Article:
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Government 'cocks-up' renewables target say energy users

The government’s decision to commit to a 20% target for energy production from renewable sources was described as a “cock-up” according to director of the Energy Intensive Users Group, Jeremy Nicholson.

Nicholson was speaking at the CBI’s energy conference in London and said: “Either [Tony Blair] was badly advised or he did not understand the difference between energy and electricity.

“We will never hit [a] 20% reduction in emissions by 2020 – we are struggling to meet 2%,” he said.

Then prime minister Tony Blair signed-up to the EU’s targets in the closing days of his leadership in March 2007.

The UK government currently has a 30% target for renewable energy to form part of our energy mix. Nicholson said this target: “Would have to be reduced – the CBI has suggested to 25%, but I think less.”

Nicholson said the current policy was: “Delusional and utterly lacking in credibility.” He said that money raised from auctioning Carbon Credits under the European Emissions Trading Scheme (ETS) should be ploughed into projects designed to reduce Carbon - such as Carbon Capture and Storage (CCS).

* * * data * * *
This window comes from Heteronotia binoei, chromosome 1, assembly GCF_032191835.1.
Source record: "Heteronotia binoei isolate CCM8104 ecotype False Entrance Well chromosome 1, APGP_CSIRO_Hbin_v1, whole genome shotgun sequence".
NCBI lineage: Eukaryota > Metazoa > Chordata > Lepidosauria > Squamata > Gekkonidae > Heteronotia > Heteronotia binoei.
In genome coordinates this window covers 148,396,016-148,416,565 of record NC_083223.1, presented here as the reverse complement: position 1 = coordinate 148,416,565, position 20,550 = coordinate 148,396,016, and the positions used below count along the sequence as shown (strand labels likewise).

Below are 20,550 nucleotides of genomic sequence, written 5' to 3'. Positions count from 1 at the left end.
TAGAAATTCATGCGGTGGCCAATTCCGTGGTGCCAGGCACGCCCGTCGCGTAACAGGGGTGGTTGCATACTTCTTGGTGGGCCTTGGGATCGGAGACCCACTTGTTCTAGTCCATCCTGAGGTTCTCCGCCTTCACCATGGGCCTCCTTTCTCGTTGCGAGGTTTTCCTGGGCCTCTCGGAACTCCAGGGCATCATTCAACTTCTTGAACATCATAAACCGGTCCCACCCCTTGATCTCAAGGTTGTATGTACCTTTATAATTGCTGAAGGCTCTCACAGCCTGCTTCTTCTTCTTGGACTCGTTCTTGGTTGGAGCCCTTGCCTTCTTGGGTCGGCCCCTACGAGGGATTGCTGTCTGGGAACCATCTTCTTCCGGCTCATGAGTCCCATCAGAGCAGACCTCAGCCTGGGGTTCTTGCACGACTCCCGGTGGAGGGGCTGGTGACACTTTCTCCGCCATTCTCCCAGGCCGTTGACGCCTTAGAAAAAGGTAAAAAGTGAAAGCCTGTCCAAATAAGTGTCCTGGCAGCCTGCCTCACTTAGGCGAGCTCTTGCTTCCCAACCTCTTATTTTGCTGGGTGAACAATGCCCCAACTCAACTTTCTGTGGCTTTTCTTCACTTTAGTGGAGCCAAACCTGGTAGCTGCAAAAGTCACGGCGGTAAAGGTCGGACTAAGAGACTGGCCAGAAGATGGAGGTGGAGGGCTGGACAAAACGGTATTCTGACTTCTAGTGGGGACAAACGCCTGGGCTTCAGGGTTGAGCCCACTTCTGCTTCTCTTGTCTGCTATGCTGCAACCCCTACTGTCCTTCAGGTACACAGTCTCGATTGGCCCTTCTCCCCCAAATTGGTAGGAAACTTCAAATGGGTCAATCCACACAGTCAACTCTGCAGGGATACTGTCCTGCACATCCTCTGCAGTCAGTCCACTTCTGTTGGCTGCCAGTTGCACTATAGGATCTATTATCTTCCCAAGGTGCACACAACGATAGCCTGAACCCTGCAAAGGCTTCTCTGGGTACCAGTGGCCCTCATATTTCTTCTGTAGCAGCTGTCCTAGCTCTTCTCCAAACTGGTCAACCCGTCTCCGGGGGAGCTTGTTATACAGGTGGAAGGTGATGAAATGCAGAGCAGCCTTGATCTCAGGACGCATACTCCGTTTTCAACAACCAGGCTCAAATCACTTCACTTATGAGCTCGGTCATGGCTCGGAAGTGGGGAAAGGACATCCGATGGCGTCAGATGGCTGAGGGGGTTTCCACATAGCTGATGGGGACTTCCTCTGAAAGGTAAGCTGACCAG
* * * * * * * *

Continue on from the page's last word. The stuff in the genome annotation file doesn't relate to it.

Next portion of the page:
Shell’s manager for regulatory afairs, Lex Huurdeman said the price of Carbon was unlikely to rise until the next phase of the trading scheme, which begins in 2012, “When the cap [on sources that emit Carbon] comes down,” he said.

Nicholson said the UK climate change tax system was: “Crying out for reform,” as some taxes act as a disincentive to some low-Carbon schemes, such as new nuclear.

 

 

Readers' comments (1)

  • Where oh where is the Insitution in pointing out that the Government's position on renewables is hoplessly unrealistic.
    Electricity at 75GW is but 20% of UK energy (gas for heating is 40% and petrol/dieselalso 40%). To keep homes warm and vehicles on the road it would seem that the most likely substitute for CO2 producing gas & oil is cabon free electricity. Has the Institution given any thought to how we might move to having 20% (75 x5) = 75GW of carbon free electrical power by 2020?
    Why did it take someone else to suggest that this figure is almost certainly unachieveable?
    Sadly the Institution seems to have become a follower not a leader.

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